Should Small Businesses use Arbitration Clauses in Contracts

When you think about arbitration clauses, what comes to mind? Likely, large businesses and disputes between them. But what if arbitration clauses could be a valuable tool for small businesses? Could they help level the playing field and provide an easier way to resolve disputes? Let’s take a closer look.

What is arbitration?

Arbitration is a type of dispute resolution in which an arbitrator, or neutral third party, makes a binding decision after hearing both sides of the argument. Unlike mediation, where the parties work together to reach a compromise, arbitration is binding, meaning that the arbitrator’s decision is final. While arbitration can be used to resolve all types of disputes, it is often used in business contracts to avoid costly and time-consuming litigation. Arbitration is typically less formal than court proceedings. The rules of evidence are usually more relaxed, making arbitration an attractive option for parties who want to avoid the expense and stress of a trial. When choosing an arbitrator, it is vital to select someone with experience in a specific area of dispute. The arbitrator will hear arguments from both sides and then render a decision. This decision is binding on both parties and cannot be appealed. Arbitration can be an effective way to resolve disputes quickly and efficiently.

What are the advantages of arbitration?

There are many advantages to arbitration. It is usually faster and cheaper than going to court. It is also confidential, so the proceedings are not on the public record. In addition, the arbitrator’s decision is final and binding, so there is no appeal.

What are the disadvantages of arbitration?

There are also some disadvantages to arbitration. The most significant drawback is that it does not allow for discovery, which means that the parties to the dispute cannot subpoena witnesses or documents, which can limit the ability of the parties to present their case fully. Another disadvantage is that arbitrators are not required to follow the law, so they may make decisions that are not in line with legal precedent or are subject to bribery by arbitration participants. For example, the Wall Street Whistleblower reports that Goldman Sachs and arbitrator Marc J. Goldstein allegedly participated in a bribery scheme to secure favorable rulings from the arbitrator. Finally, arbitration does not provide remedies other than monetary damages, so it can’t be used to order someone to do something or stop someone from doing something.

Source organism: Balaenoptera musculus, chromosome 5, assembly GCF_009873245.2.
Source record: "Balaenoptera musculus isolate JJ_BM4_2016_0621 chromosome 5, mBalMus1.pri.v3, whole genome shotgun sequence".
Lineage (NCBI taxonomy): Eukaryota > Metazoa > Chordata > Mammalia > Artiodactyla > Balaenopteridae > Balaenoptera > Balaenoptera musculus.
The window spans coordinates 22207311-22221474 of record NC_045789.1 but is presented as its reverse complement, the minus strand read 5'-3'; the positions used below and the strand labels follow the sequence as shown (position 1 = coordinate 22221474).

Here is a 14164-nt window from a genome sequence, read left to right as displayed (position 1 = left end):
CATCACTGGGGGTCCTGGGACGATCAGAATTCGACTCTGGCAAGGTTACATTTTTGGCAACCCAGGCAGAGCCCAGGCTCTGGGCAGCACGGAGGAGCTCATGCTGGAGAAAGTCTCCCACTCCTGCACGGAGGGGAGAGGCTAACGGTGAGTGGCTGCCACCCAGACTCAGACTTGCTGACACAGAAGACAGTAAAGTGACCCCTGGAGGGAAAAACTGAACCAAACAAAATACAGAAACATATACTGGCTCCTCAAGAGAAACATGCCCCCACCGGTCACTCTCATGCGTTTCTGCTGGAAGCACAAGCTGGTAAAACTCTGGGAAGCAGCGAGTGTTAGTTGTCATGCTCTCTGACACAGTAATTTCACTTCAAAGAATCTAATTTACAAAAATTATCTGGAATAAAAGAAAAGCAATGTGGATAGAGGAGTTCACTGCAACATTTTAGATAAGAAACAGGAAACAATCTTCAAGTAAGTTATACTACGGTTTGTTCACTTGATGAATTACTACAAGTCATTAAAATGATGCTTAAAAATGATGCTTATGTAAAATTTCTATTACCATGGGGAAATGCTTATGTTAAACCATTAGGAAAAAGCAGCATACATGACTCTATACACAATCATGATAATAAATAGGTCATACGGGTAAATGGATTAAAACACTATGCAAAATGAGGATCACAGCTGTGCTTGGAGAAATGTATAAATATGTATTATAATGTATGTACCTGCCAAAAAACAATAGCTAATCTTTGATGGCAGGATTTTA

Is arbitration more expensive than litigation?

The cost of arbitration and litigation can vary depending on the case. In general, arbitration is less expensive than litigation, but the exact cost will depend on the specific case. Suppose the parties involved can reach an agreement. In that case, the cost of arbitration may be lower than the cost of litigation. Litigation can also be more expensive if there are multiple parties involved or if the case is complex.

Should my business use arbitration clauses?

As a business owner, you want to do everything to avoid legal disputes. They can be costly and time-consuming, and they can take your focus away from running your business. One way to reduce the risk of legal disputes is to use arbitration. Arbitration is a process in which an impartial third party hears both sides of a dispute and makes a binding decision. Which can be faster and less expensive than going to court, and it can also help preserve business relationships. However, arbitration is not suitable for every situation, so it’s essential to understand the pros and cons before making a decision.

Adam Hansen

Adam is a part time journalist, entrepreneur, investor and father.